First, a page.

The sugar shack is back!
City slickers get a taste of the country
What sweetens up winter blues like a good old-fashioned sugaring-off? Redpath Sugar began its Sugar Shack festival five years ago to bring a taste of the country to the big city.
When Victoria Syme began working on Toronto’s annual event, she knew there would be challenges. Syme wants to bring Toronto’s Sugar Beach on an international scale, such as Chicago, New York and Montreal. Bringing Torontonians out from the warmth of their homes to the waterfront, but March weather is not always ideal. However, Harmony Marketing had a goal to bring people down to the water, and “sweeten up those winter blues.”
“I think a lot of people who come down may never have had the maple taffy before. When people come down, we have a sugar shack situated right at the entrance, and one at the other end….the whole thing is about the maple taffy,” laughs Symes. The event is enhanced with activities and food vendors, as well as bringing local musical talent to make an outdoor sugar shack a family-friendly event. “It’s a whole interactive experience,” adds Syme.
It says something about Canadians’ eager response to maple syrup, that its fans are willing to brave foul weather for a taste of this traditional, Canadian treat. “Canadians are a very hardy bunch! It was probably the coldest March on record when we took over the event two years ago, and ten thousand people came. We were very, very proud of Canadians, because you just bundle up, take the family and you just go off to the sugar shack!”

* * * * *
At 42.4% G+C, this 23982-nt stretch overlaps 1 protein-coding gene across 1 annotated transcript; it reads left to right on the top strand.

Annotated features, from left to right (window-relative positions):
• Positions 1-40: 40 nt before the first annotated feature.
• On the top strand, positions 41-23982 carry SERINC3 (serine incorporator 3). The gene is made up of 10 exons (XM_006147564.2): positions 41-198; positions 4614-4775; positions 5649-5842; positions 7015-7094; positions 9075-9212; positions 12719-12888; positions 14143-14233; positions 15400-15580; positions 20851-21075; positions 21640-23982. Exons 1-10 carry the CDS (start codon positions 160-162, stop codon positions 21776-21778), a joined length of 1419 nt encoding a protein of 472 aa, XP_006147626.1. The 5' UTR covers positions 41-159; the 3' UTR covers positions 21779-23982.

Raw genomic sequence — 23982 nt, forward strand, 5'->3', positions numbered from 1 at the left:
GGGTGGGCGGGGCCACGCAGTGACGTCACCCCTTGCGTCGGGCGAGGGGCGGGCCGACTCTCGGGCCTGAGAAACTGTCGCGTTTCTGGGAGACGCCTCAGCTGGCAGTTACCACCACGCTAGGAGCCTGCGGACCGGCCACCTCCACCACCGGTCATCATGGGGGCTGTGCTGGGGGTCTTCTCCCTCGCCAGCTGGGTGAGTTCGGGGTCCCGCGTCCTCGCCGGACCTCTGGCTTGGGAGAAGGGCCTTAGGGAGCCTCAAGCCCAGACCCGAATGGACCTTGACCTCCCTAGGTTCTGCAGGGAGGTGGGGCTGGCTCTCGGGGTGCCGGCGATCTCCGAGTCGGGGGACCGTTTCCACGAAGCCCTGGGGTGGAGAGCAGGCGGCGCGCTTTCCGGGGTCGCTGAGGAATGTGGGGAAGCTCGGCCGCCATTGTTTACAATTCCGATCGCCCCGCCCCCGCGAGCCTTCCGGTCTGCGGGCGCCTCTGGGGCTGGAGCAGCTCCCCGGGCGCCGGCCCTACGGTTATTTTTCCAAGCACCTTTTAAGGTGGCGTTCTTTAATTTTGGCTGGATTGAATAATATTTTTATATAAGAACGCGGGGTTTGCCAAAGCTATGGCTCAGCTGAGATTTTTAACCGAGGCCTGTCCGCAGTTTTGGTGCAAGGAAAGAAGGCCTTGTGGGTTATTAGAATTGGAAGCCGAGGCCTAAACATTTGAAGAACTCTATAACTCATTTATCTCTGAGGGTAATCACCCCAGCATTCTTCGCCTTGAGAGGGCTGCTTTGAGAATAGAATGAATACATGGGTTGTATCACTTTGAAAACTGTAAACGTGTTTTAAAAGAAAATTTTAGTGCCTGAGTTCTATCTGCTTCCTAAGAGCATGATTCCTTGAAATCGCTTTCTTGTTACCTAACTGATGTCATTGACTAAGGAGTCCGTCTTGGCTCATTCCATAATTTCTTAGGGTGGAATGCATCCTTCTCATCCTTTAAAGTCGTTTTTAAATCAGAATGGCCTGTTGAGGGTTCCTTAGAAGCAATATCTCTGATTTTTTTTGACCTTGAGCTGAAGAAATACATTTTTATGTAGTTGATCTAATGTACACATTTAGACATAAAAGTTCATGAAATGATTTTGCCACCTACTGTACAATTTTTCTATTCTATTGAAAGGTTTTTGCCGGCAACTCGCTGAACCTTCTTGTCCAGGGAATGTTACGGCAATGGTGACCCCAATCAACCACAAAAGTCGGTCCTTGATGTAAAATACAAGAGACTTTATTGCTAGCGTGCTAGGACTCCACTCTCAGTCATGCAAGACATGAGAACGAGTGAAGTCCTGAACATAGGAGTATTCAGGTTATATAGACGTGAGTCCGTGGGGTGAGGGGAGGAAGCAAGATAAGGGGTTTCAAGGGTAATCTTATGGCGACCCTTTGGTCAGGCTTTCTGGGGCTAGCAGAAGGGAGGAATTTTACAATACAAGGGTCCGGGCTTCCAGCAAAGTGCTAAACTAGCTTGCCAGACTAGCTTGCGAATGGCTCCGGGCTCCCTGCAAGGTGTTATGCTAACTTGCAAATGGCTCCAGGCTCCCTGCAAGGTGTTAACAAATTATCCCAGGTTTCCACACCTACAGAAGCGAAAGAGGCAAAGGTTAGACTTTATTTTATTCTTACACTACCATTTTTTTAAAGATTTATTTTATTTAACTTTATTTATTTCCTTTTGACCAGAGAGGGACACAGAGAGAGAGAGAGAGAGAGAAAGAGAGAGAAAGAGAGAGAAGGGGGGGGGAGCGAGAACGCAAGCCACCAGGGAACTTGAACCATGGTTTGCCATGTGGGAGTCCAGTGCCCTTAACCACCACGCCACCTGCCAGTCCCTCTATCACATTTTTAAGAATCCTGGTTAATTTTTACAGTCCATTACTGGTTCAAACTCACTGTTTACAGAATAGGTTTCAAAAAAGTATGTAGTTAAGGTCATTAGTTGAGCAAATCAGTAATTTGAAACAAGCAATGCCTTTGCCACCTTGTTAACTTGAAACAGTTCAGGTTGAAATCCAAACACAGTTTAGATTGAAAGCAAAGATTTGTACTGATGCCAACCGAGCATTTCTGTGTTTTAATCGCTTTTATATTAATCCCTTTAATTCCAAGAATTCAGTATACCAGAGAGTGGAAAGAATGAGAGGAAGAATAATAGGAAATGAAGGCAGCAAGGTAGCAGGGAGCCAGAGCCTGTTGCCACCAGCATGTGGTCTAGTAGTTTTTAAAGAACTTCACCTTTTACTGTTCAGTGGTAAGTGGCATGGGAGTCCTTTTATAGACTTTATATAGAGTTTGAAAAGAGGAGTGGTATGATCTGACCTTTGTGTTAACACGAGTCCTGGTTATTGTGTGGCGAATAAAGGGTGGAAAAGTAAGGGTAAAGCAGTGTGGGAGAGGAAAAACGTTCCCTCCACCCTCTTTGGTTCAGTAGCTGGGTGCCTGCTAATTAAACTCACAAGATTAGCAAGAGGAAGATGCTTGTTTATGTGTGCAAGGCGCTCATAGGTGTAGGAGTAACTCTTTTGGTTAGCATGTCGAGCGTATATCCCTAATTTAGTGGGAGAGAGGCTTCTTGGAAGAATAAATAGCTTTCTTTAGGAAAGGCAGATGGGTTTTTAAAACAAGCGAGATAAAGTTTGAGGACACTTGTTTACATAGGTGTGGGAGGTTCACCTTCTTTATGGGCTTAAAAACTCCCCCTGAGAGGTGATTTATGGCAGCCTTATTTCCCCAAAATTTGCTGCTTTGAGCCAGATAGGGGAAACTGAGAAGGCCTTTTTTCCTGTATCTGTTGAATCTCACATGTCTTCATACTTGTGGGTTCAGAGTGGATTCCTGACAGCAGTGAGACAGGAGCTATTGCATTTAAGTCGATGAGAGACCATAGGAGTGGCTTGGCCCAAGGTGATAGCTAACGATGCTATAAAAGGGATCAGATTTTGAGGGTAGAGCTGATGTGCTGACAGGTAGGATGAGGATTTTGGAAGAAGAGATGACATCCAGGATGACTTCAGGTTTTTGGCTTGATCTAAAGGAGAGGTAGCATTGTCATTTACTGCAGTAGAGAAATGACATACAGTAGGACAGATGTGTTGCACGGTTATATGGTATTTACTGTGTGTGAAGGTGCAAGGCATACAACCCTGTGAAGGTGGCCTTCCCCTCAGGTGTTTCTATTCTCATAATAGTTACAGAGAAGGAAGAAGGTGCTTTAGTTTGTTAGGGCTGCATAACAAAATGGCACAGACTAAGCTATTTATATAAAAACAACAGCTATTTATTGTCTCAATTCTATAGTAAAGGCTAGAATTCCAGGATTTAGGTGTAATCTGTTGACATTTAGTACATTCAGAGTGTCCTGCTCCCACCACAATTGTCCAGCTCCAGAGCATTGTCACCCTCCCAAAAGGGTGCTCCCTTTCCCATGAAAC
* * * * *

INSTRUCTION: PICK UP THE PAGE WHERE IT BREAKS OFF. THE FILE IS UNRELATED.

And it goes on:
Syme adds, “Obviously because it’s in the winter, the cold weather is a factor, so we had contingency plans put in place that helped us a lot.”
This year’s event will have bonfire warming pits, sponsored by the Royal Bank of Canada, instead of propane-based heaters. Both Syme and Nancy Gavin of Redpath’s brand development want to make the Sugar Shack event something that most city slickers would only get in the country.
“The main difference is that we’re not tapping the trees…everything is brought in, but we try to put the urban spin on it, and we do our best to have the best of authentic Quebec food, and sugar shack food: Pea soup, tourtière, pancakes, things like that,” explains Syme. “So we go after a lot of vendors to have at our marketplace, then we kind “Toronto-ize” it.” Gavin adds that this year’s location is the only major, if temporary, change. “It’s being held in Sherbourne Common, instead of Sugar Beach.
While Gavin cannot discuss any plans regarding the possibility of including their line of cane-based sugar to include maple, she confirms Redpath currently sells a brown sugar/maple sugar blend. Why is Redpath Sugar focused on bringing a taste of maple to the city? “This part of Redpath’s ‘Giving Back to Our Community,’ outreach efforts,” explains Gavin. She adds that the waterfront location is going through a large revitalization effort, and the population count is rising in what was once a very industrial part of town. “People are coming down all times a year to have fun and be part of the waterfront that we have in Toronto. So this is part of our community engagement plans… it’s part of what we do for Repdath’s Waterfront Festival. So it’s all part of encompassing the community engagement we have.”
“I like just going there and just seeing the people. People are always in such a good mood when they’re at this kind of event. And seeing how much passion they have for Redpath, too.”
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